We also found a significant relationship between children being overweight and being cared for at home during the day. Children at ECD centers presented with better health outcomes than children cared for at home. In South Africa, registered ECD centres are regulated to ensure that children at least receive a healthy breakfast and lunch. Additionally, centres in-low income settings where children receive a CSG, can benefit from a nutrition government grant of R17 a day per child [40]. ECD centers can protect against childhood malnutrition, cognitive deficits, and academic underachievement resulting from poor nutrition [39]. However, the ECD practitioners expressed frustration with the bureaucracy of registering the ECD centers. For example, to qualify for the ECD permit and registration, centers must have enough area per child space indoors and outdoors, the class-to-teacher ratio should be 1:6 children, and a separate area for cooking and meal preparation. Unregistered centers do not qualify for the ECD nutrition grant of R17 per child per day. This means centers rely on the school fees they receive. Due to caregiver unemployment, the payment does not come on time or does not come at all. In South Africa, the Department of Education ECD census in 2021 found that only 42% of the ECD centers were registered, and only a third received the nutrition grant subsidy [40]. The restrictive laws and regulations in registering ECD centers make it challenging to deliver effective and quality childcare services They also serve as a barrier to the integration of the care system, thus making it difficult to improve children’s nutritional outcomes.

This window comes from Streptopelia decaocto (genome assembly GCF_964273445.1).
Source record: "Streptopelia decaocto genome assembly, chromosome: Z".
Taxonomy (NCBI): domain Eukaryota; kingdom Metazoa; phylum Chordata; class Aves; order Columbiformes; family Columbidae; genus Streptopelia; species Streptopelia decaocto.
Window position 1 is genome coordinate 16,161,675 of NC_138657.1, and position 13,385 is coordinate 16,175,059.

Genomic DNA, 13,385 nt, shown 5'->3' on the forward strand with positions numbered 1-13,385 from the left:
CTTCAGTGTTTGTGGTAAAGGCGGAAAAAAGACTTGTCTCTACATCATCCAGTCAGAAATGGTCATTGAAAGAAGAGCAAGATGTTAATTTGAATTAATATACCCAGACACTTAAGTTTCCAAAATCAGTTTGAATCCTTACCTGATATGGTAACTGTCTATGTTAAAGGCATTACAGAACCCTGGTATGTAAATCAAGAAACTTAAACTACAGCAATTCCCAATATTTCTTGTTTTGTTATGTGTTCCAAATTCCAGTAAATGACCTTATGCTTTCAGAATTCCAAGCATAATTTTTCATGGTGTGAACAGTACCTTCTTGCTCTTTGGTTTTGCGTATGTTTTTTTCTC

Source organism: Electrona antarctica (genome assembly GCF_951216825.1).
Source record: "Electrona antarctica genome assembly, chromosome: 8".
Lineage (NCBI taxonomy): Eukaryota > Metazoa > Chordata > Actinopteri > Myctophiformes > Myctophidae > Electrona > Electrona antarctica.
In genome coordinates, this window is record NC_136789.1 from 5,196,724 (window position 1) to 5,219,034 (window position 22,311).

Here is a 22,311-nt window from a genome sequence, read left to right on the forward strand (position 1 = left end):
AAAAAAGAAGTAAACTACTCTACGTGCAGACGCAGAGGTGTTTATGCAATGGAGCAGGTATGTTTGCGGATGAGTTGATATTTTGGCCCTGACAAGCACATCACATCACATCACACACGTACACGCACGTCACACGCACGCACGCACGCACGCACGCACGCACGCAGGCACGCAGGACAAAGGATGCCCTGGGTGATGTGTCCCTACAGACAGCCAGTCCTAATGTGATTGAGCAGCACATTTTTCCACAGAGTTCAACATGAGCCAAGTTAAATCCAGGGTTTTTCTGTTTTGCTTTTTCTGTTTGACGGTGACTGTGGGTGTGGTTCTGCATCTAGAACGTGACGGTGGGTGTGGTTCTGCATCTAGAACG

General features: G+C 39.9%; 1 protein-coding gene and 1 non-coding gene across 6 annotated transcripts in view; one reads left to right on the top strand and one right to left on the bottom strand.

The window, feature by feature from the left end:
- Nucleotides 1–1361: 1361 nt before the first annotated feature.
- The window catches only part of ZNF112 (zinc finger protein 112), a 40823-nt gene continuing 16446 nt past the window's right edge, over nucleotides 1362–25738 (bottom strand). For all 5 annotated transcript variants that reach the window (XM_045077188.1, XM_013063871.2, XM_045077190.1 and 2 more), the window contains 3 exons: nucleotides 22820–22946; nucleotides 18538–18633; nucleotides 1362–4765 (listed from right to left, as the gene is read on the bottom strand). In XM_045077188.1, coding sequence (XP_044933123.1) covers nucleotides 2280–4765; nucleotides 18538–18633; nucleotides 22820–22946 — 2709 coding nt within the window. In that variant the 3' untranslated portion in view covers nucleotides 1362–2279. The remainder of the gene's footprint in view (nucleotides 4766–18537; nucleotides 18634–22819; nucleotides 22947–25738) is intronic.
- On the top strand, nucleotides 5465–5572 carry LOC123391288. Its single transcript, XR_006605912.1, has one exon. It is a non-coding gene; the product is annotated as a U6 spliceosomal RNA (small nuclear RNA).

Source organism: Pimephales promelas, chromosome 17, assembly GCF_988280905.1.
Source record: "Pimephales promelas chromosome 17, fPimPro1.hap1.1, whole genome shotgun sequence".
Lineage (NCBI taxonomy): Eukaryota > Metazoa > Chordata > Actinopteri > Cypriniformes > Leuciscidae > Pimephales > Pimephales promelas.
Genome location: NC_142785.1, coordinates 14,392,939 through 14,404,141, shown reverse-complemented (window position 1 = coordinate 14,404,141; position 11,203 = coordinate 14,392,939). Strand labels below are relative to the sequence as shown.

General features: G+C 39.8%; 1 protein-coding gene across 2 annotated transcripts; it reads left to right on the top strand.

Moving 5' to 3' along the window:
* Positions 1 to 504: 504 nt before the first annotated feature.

Although our data show that children in ECDs have better health outcomes, the family system is critical to improving child nutrition. The ECD practitioners reported challenges with parental involvement and partnerships, where the caregivers would not attend meetings when requested and would have older siblings collect their children. ECD practitioners perceived this as a lack of care for the child’s safety. According to the Epstein model of parental partnerships, parental involvement includes communication, school involvement, shared decision-making within the school, and community partnerships. This study found that children whose parents were involved in their care and education had better developmental outcomes, such as demonstrating social competence, communication, and extended development beyond education [41]. This study has proven that parental involvement is critical because it makes referrals easier, particularly when an ECD practitioner notes a child's problem with a child that needs attention. A study conducted in Ethiopia found that the mother’s low number of children ever born, high socioeconomic status, and level of education were associated with responsive caregiving [42]. In South Africa, a study conducted on the livelihood activities of informal traders found that mothers felt they had no choice but to look for more cost-effective ways to ensure their children are cared for. This includes the older sibling caring for the younger children. This is because caregivers are expected to make additional payments at the ECD centers after a particular number of hours, which can be expensive. Therefore, the next available childcare arrangement in the mother's absence is care by the older sibling [43, 45].